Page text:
NFC West: Garth DeFelice

SANTA CLARA, Calif. -- The St. Louis Rams are putting on the pads for their Saturday scrimmage in the Edward Jones Dome. This will be the second time during training camp the Rams have worn not only shoulder pads but also the hip, knee, thigh and tail pads mandated for games under a new NFL rule, a change coach Jeff Fisher called no big deal.

"We've had them on once and it was no big deal with anybody," Fisher said, "so we'll have them on [Saturday] and then we'll have them on the third time for the real deal -- the preseason game."

While putting on pads would seem like a logical move in a contact sport, some players are rolling their eyes. San Francisco 49ers receiver Anquan Boldin is one of them. I caught up with him at training camp recently and he said he's never worn leg pads in 10 NFL seasons.

"If guys want to wear pads, fine, but I don’t think it should be mandatory," Boldin said. "I think the NFL is doing it just to cover their butts. It is what it is."

An officiating crew led by umpire Garth DeFelice has been monitoring the 49ers' practices and providing tips on rules. However, game officials won't be the ones inspecting uniforms. They won't say anything if they see a player without pads. Instead, a league-hired inspector assigned to each stadium will monitor players and report violations to the officiating crew.

"Let's say the Rams come here to play," DeFelice said. "[The inspector] is going to look and say, 'No. 27 doesn't have knee pads. Make him put them in.' So, we're going to go to 27 and say, 'Get out, you have no knee pads.' That's all we're going to do."

If the player returns to the game without pads and the inspector informs officials of the violation, the crew will assess a 5-yard penalty. Another violation in the same game would lead to a player ejection.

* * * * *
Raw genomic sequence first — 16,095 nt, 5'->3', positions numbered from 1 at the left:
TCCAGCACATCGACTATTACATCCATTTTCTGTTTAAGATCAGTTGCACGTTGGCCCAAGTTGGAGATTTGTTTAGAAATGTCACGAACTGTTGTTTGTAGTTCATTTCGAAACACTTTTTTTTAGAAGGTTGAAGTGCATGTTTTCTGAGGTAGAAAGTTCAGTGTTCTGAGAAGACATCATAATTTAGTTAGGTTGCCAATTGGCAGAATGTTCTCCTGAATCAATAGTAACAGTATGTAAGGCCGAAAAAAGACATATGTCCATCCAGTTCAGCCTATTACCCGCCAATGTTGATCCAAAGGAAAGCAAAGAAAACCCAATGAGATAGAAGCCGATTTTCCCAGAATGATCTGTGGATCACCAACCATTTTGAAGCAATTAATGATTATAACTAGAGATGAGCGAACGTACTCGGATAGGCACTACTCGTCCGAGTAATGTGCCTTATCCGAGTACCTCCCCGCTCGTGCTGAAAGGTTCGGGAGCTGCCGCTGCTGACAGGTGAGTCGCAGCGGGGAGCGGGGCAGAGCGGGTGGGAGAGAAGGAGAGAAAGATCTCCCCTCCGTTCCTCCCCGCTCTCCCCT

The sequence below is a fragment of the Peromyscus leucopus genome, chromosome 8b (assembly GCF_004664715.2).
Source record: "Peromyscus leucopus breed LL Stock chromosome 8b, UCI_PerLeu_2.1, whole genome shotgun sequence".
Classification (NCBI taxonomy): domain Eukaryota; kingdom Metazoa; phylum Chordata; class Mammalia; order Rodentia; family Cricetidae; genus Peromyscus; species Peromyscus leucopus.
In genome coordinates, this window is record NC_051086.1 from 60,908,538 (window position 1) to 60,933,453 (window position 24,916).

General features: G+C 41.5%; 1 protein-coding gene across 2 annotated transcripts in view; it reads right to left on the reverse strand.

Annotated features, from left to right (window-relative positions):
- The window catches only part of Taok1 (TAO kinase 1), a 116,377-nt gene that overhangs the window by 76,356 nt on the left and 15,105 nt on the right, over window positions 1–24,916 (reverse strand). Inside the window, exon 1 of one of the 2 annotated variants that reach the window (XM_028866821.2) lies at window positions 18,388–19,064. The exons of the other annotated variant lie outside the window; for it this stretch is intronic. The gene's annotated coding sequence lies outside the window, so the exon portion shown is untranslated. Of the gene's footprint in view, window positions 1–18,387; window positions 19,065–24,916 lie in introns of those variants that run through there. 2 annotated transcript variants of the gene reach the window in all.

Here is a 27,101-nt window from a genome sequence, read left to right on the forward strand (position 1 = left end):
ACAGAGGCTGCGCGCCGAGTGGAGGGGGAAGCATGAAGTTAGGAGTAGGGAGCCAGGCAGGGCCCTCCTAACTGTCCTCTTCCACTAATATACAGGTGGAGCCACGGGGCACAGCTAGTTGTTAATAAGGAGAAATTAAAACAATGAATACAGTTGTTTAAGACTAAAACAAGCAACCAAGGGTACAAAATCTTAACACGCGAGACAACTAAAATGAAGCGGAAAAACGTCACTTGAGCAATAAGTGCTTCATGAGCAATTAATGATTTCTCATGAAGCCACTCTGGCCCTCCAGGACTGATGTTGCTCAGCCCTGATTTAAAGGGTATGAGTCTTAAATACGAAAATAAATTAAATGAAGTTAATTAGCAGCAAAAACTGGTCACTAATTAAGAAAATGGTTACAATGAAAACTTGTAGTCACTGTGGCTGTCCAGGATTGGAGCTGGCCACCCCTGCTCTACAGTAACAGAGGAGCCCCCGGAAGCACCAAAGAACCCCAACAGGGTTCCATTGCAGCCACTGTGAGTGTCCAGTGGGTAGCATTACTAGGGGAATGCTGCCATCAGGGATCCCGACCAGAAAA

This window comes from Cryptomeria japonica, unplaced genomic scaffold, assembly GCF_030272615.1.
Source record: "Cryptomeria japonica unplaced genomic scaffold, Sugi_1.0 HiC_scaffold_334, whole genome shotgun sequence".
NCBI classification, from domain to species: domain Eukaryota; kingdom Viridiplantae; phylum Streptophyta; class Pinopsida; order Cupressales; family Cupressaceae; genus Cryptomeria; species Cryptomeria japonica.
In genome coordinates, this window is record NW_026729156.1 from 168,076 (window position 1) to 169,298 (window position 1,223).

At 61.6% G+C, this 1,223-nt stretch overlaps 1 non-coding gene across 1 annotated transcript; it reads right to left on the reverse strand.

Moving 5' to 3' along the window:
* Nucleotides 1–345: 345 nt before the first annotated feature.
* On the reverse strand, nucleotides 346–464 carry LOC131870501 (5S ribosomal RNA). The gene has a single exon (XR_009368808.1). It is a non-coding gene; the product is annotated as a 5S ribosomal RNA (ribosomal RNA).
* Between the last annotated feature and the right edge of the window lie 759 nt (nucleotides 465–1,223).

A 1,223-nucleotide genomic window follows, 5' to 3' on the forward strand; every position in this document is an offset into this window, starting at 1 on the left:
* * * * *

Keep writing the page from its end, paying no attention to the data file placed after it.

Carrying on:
Note: I'll be traveling home Saturday, processing interviews and working on the "Camp Confidential" file for the 49ers, currently set for Sunday. Have a great day.

What to know on Seahawks, referee issue

September, 15, 2011
News that Bill Leavy will be working the Seattle Seahawks' game against the Pittsburgh Steelers should come with some fine print:
  • Leavy and line judge Mark Perlman are the only holdovers from the crew that ticked off the Seahawks so badly with its officiating in Super Bowl XL following the 2005 season. The chart shows Leavy's crew for the Super Bowl and his crew for the Cincinnati-Cleveland game he worked in Week 1 this season.
  • Given the fallout over officiating in the Super Bowl, the league had no good reason for assigning Leavy to another Seahawks-Steelers game. Leavy has worked a Seattle game subsequently and it's only fair for every team to draw from the same group of referees. But why this game? This had to reflect an oversight at the officiating office, one the league couldn't very well undo once news of Leavy's assignment got out.
  • Leavy himself made two of the calls against Seattle in the Super Bowl. He called holding against tackle Sean Locklear, a call for which he apologized even though the officiating office did not grade him down for this specific call. Leavy also made the obviously incorrect call against quarterback Matt Hasselbeck for a low block.